on June 17, 2006
What convinced me to by this album was the song "Lord Let Me Live Again". I am not into organized religion, and not religious at all really, but something really struck me about that song. It reminds me of some of my other favorite artists who write about religion and spirituality but never shove it down your throat, it is just there at times. The other thing I like about this album is the interesting mix of sounds, besides the usual guitar, bass and drums there are so many other unique sounds like flutes, mandolins, acordian, marimba and more. This is a good trip from start to finish. I would consider Smoke Ring Days to be good songwriters, the material here is quite good. I really like songs that make powerful statements. Listen to "August Sun" and "Darkness on the Land" - powerful stuff to say the least. It is obvious these people create soulful poetic music deep from within their souls. A real treat to the senses.
on April 28, 2006
What really strikes me about this band is the meaningful songs they write. Take "Sleeping With Open Eyes" a song about the cold war or "Darkness on the Land" a song about the struggles of Native American people or "Lord Let Me Live Again" a song about spiritual awakening. These are all well thought out lyrical and musical ideas. I am a fan of mostly folk-rock and although Smoke Ring Days have a much heavier sound they both write great songs with great lyrics. Smoke Ring Days at times remind me a little of old U2, the same urgent passion of a band really giving it all they've got just to get heard. I think they have succeded, because this is a really good CD. I purchased this CD because of the mp3 of "Sleeping with Open Eyes" I got from Pitchfork Magazine and I was very impressed. if you like powerful and passionate music you will most likely enjoy this album, they Have a lot to say.
on August 21, 2005
The thing I really like about independent music is that you can hear some good music that hasn't been played to death. The problem is trying to find it. A lot of the so called "indie" music is not much more than someone screaming into a microphone and playing a few chords. Most of these people either have no talent or are just not ready to make a record. Since home recording is cheap and easy and digital distribution is also easy, there is a glut of junk you have to look through to find something good. One of the better bands I found recently is Smoke Ring Days. What really makes this band worthwhile is the fact that they can write a song and are half way decent musicians. To me, the heart of any album is the quality of the songs--there are a few good ones here. I think the production could use some work though. In this day and age, you usually don't hear people write songs with any kind of real meaning; they bring me back to a time when lyrics really mattered. A lot of the songs here address various social and political issues a lot of people would be clueless about. It is nice to hear music not aimed at 12 year olds. The fact that no big record company or big budget is involved is very impressive. I hope they get more popular.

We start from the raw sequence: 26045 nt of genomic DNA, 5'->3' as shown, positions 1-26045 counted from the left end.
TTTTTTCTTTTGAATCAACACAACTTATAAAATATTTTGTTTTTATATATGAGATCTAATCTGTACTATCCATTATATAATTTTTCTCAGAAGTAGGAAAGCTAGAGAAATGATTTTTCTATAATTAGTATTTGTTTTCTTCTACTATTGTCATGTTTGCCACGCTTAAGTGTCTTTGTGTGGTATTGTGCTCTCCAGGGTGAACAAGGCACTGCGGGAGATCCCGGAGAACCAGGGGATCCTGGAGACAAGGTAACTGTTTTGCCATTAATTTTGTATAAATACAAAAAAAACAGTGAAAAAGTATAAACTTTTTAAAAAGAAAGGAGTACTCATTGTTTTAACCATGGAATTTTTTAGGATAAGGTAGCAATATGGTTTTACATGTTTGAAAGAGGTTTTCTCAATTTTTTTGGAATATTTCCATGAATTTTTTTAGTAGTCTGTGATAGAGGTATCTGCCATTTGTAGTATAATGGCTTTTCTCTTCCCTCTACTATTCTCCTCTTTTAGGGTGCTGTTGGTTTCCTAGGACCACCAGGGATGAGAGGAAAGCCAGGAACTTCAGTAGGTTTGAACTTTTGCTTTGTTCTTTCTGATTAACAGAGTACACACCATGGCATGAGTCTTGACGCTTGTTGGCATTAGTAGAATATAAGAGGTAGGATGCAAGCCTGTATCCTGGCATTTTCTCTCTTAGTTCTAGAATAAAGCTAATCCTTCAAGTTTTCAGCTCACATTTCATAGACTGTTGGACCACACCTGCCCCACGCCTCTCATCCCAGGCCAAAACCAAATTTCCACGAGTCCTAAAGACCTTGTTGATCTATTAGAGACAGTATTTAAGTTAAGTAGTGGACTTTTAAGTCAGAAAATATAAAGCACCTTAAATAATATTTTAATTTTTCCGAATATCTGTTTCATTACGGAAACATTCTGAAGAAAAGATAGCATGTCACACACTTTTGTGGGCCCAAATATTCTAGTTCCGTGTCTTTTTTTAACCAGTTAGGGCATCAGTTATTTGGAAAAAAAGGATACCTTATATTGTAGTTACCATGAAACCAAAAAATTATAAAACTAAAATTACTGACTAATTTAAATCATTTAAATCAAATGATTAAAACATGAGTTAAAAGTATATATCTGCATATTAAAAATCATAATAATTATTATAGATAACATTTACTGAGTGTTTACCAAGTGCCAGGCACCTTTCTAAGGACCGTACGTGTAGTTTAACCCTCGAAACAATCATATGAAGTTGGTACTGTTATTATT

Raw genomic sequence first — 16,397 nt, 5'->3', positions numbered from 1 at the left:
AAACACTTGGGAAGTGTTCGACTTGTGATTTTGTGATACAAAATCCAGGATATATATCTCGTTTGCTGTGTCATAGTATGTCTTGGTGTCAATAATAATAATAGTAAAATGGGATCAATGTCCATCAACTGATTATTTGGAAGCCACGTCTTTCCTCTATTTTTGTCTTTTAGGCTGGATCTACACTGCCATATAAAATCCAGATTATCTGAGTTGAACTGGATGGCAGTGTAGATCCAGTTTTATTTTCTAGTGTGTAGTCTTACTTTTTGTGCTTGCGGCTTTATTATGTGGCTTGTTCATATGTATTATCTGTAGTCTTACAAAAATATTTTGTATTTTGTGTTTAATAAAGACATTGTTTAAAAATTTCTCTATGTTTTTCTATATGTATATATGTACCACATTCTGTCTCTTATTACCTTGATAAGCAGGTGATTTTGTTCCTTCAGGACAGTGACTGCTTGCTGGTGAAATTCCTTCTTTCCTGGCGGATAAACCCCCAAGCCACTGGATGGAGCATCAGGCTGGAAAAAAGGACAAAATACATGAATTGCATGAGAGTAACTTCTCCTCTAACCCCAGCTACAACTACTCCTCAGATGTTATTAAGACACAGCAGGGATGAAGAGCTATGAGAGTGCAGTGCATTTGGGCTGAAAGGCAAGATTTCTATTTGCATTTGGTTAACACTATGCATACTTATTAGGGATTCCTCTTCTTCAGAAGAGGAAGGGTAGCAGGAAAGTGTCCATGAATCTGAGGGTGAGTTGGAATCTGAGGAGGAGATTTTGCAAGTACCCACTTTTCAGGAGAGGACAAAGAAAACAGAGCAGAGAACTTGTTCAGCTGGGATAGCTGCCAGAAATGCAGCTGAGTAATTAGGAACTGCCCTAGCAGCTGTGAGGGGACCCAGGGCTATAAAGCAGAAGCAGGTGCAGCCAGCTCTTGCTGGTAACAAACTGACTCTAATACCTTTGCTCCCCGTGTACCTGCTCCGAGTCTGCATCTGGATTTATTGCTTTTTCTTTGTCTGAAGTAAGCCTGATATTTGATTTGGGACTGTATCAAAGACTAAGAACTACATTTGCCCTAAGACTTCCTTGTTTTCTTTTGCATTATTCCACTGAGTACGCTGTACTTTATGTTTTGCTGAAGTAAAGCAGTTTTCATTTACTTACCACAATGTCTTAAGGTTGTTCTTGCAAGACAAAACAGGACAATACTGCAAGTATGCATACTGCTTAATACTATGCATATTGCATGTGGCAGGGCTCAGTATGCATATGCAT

on August 27, 2005
I have always enjoyed music that is fronted by a female voice. Some of my favorite music has been by Patti Smith, Grace Slick, Chrissie Hynde and Stevie Nicks (just to name a few). Over the years, the genre seems to have split into either the loud tuneless punk variety or the singer/songwriter that needs a shot of Geritol variety to kick start it. So few seem to be doing any good solid rock music with any thought behind it. One of the few bands that fits this bill is Smoke Ring Days. A band that creates music that moves your heart, mind and soul all at the same time. One of the other reviews called them the thinking-person's band; I would say that is a perfect description. The fact that they are only known to a small sophisticated audience says something right there. This is the best album to start with since it has most of the classic songs on one album. Truly a great album by a great band.
on October 26, 2005
I remember when I first heard this album, playing at a local radio station when it first came out, and a thing that struck me was how well it sounded as a whole. As opposed to many albums that are one or two good songs sprinkled among the song filler. It's hard to pick a "best" song on the album, but my favourites have to be the powerful and lyrical "The Healing Time" and true and moving, "Darkness on the Land". Their hearts are certainly in all of the songs, and it shows. The digital remastering is a bonus. There are some diffrent songs on this U.S. version where is "Frontline", one of the best songs is missing.
on October 10, 2005